George Gascon vs. Joe Arpaio: The New Yorker's William Finnegan on Joe's Mesa Raid Comment
|William Finnegan, whose profile of Sheriff Joe is in the current issue of The New Yorker|
If you've read about the latest kerfuffle involving soon-to-be former Mesa Police Chief George Gascon and Sheriff Joe Arpaio -- a kerfuffle egged on by the Arizona Republic -- then you know it involves a statement made by Arpaio in earshot of William Finnegan, the journo who just profiled Arpaio for The New Yorker magazine.
Essentially, Finnegan was listening in on a speakerphone call while in a car with the sheriff. The call was from a deputy whose detail was to observe the jury selection in a case where Mesa Mayor Scott Smith's spouse was a possible juror. (Why deputies are being used by Joe to spy on juries is another matter.) The deputy dawg reported to his jefe that Smith's wife had said that Arpaio was not her hero.
"I knew it!" Arpaio exclaims, almost comically. "I never trusted that mayor. He's pro-immigrant. He's never going to fire that chief. We gotta raid Mesa again."
Since Joe pretty much always sounds like a cartoon character (sort of a cross between Mr. Magoo and Yosemite Sam), and since -- as The New Yorker piece makes clear -- the sheriff was built without an edit button, just how serious was he about that Mesa raid?
George Gascon, or as Arpaio calls him "that chief," is ticked Joe ever made such a suggestion, telling the Rep that, "This is something people should be outraged about." Personally, I'd probably be less outraged about it if I had a sweet gig waiting for me in San Fran, but that's me. (Sense the envy?)
When asked about the remark, Arpaio shrugged it away as "off the cuff" and "tongue in cheek." And since Arpaio says outrageous, sometimes certifiably insane stuff in front of reporters all the time, it's hard to tell when our loony lawman means business or when he's just showing folks how he operates without a seven second delay.
I e-mailed William Finnegan, since he's the guy who was present for Arpaio's Mesa raid comment, to ask him what he thought of the remark, and if he took it seriously. Finnegan e-mailed back, saying he thought Joe was "venting" at the time. Here's what Finnegan had to say, verbatim:
"I wrote down what I heard in Arpaio's car, but at the time didn't really understand much of what I was hearing. I hadn't yet interviewed Chief Gascon, or heard the details of the big MCSO raid [on the Mesa Library] in October. At that moment I was just fascinated that someone, who seemed to be a sheriff's deputy, was eavesdropping on jury selection at the courthouse and reporting directly to Arpaio about what prospective jurors were saying about him. The sheriff's reaction only made sense to me later, when I learned a little more about Mesa politics, Arpaio's relationship with Gascon, and the October raid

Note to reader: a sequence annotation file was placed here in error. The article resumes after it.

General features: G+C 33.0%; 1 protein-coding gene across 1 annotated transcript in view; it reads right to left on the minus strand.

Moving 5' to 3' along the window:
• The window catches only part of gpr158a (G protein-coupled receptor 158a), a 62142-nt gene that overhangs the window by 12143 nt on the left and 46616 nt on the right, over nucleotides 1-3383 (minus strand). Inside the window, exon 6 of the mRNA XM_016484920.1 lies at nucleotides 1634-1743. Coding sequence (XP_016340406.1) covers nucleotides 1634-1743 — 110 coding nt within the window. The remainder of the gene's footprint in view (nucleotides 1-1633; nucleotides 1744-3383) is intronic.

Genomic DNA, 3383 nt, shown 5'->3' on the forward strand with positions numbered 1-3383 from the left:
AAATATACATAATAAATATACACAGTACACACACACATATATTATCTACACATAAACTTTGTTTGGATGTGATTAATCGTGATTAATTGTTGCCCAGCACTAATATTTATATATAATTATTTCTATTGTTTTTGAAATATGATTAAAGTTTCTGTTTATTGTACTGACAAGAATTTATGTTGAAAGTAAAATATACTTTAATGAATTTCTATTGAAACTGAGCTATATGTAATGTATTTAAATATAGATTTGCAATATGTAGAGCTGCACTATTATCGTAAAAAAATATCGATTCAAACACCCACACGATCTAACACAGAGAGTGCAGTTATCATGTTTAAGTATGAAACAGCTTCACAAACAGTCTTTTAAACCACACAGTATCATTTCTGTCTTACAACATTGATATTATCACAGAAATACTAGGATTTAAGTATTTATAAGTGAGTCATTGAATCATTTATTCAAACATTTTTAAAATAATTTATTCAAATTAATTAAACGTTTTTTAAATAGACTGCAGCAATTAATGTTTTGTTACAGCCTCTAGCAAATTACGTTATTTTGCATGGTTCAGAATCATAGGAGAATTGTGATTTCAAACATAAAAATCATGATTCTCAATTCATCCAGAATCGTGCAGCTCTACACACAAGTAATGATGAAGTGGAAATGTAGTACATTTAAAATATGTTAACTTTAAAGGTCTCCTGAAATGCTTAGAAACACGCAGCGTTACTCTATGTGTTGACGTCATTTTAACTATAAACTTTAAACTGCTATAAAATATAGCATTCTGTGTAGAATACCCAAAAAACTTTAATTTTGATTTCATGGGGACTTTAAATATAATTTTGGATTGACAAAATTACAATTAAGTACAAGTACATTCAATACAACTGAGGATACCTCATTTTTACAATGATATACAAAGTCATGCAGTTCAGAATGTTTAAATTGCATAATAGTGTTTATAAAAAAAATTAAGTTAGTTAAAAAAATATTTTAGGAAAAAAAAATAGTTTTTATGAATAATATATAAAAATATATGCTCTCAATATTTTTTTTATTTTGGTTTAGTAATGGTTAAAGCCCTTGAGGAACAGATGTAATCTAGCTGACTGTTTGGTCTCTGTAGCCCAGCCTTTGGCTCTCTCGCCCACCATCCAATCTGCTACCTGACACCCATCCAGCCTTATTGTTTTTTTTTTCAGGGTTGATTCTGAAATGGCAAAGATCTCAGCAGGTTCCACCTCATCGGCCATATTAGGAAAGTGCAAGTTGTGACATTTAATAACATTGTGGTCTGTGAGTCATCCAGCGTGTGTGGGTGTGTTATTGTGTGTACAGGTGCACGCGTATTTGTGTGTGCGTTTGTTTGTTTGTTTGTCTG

"Was Arpaio serious about staging another raid? I don't pretend to know how he plans his operations, but I doubt it. He just seemed to be venting. I wouldn't describe his remarks as
particularly ironic or joking. They just seemed like extremely loose talk, worth reporting for their tone, and because he's a powerful official, who often seems to take a strangely personal, as opposed to professional, approach to law enforcement.
"As a reporter, of course, I was startled that he would say stuff like that in front of me. And I must say I'm impressed by how he hasn't backed away from any of the more outrageous things I quote him saying. He's obviously been surprised to see them in print, but he doesn't deny saying them or claim they were off-the-record. In fact, he let me hang around through various meetings and conversations and I don't remember him telling me that anything was off-the-record. That's unusual. He's openly obsessed with his own press coverage, but he doesn't try to micro-manage it."
Finnegan has more to say about Joe in an online Q & A that The New Yorker posted a couple of days ago. And of course, his profile of Arpaio is in the current issue of the mag. Therein, you get a portrait of our home-town, tin-pot tyrant that rivals those done of Idi Amin in his day. Not that Arpaio's regime has been as corrupt or deadly as the African dictator's, but it's been nearly as colorful, so far.